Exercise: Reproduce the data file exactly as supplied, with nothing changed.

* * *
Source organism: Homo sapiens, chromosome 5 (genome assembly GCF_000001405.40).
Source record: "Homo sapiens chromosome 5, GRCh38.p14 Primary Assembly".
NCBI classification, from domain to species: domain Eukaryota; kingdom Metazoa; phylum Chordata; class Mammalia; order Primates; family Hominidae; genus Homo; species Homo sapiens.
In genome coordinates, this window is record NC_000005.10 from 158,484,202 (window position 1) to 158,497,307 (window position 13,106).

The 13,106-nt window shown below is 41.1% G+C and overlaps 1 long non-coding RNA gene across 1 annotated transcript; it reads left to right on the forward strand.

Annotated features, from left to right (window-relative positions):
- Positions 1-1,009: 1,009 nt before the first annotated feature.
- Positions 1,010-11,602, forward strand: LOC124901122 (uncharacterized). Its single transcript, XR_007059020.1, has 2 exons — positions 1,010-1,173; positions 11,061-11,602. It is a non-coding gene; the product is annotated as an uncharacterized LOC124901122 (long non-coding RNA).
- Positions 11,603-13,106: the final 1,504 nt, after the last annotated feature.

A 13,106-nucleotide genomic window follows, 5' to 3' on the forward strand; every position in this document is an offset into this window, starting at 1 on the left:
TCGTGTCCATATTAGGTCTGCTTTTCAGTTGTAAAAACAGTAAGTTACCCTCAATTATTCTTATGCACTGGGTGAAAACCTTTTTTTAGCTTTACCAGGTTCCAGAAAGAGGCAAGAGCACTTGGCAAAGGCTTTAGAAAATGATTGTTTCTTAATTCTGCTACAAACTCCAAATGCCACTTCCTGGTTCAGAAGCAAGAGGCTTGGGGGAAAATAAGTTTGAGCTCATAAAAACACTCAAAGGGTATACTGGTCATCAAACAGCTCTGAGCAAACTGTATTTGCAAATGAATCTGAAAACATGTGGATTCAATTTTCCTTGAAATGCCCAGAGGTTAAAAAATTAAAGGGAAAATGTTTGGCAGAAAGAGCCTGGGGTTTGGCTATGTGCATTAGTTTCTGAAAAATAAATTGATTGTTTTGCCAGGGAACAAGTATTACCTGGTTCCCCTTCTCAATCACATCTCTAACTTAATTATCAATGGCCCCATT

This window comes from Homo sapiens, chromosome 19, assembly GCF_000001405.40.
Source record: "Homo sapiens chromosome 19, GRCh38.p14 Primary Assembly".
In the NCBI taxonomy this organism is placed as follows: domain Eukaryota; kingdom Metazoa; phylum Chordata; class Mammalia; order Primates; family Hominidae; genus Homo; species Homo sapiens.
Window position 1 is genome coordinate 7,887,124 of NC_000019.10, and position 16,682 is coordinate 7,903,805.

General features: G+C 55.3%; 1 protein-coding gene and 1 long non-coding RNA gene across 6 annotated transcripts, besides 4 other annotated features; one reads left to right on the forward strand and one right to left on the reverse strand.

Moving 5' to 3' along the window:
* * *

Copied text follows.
Source organism: Homo sapiens, chromosome 5 (genome assembly GCF_000001405.40).
Source record: "Homo sapiens chromosome 5, GRCh38.p14 Primary Assembly".
NCBI classification, from domain to species: domain Eukaryota; kingdom Metazoa; phylum Chordata; class Mammalia; order Primates; family Hominidae; genus Homo; species Homo sapiens.
In genome coordinates, this window is record NC_000005.10 from 158,484,202 (window position 1) to 158,497,307 (window position 13,106).

The 13,106-nt window shown below is 41.1% G+C and overlaps 1 long non-coding RNA gene across 1 annotated transcript; it reads left to right on the forward strand.

Annotated features, from left to right (window-relative positions):
- Positions 1-1,009: 1,009 nt before the first annotated feature.
- Positions 1,010-11,602, forward strand: LOC124901122 (uncharacterized). Its single transcript, XR_007059020.1, has 2 exons — positions 1,010-1,173; positions 11,061-11,602. It is a non-coding gene; the product is annotated as an uncharacterized LOC124901122 (long non-coding RNA).
- Positions 11,603-13,106: the final 1,504 nt, after the last annotated feature.

A 13,106-nucleotide genomic window follows, 5' to 3' on the forward strand; every position in this document is an offset into this window, starting at 1 on the left:
TCGTGTCCATATTAGGTCTGCTTTTCAGTTGTAAAAACAGTAAGTTACCCTCAATTATTCTTATGCACTGGGTGAAAACCTTTTTTTAGCTTTACCAGGTTCCAGAAAGAGGCAAGAGCACTTGGCAAAGGCTTTAGAAAATGATTGTTTCTTAATTCTGCTACAAACTCCAAATGCCACTTCCTGGTTCAGAAGCAAGAGGCTTGGGGGAAAATAAGTTTGAGCTCATAAAAACACTCAAAGGGTATACTGGTCATCAAACAGCTCTGAGCAAACTGTATTTGCAAATGAATCTGAAAACATGTGGATTCAATTTTCCTTGAAATGCCCAGAGGTTAAAAAATTAAAGGGAAAATGTTTGGCAGAAAGAGCCTGGGGTTTGGCTATGTGCATTAGTTTCTGAAAAATAAATTGATTGTTTTGCCAGGGAACAAGTATTACCTGGTTCCCCTTCTCAATCACATCTCTAACTTAATTATCAATGGCCCCATT

This window comes from Homo sapiens, chromosome 19, assembly GCF_000001405.40.
Source record: "Homo sapiens chromosome 19, GRCh38.p14 Primary Assembly".
In the NCBI taxonomy this organism is placed as follows: domain Eukaryota; kingdom Metazoa; phylum Chordata; class Mammalia; order Primates; family Hominidae; genus Homo; species Homo sapiens.
Window position 1 is genome coordinate 7,887,124 of NC_000019.10, and position 16,682 is coordinate 7,903,805.

General features: G+C 55.3%; 1 protein-coding gene and 1 long non-coding RNA gene across 6 annotated transcripts, besides 4 other annotated features; one reads left to right on the forward strand and one right to left on the reverse strand.

Moving 5' to 3' along the window: